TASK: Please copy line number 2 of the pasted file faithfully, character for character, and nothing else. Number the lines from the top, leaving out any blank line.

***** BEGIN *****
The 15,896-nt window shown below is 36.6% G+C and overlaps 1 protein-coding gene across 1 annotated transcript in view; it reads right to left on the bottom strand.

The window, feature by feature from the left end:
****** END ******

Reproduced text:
The window, feature by feature from the left end: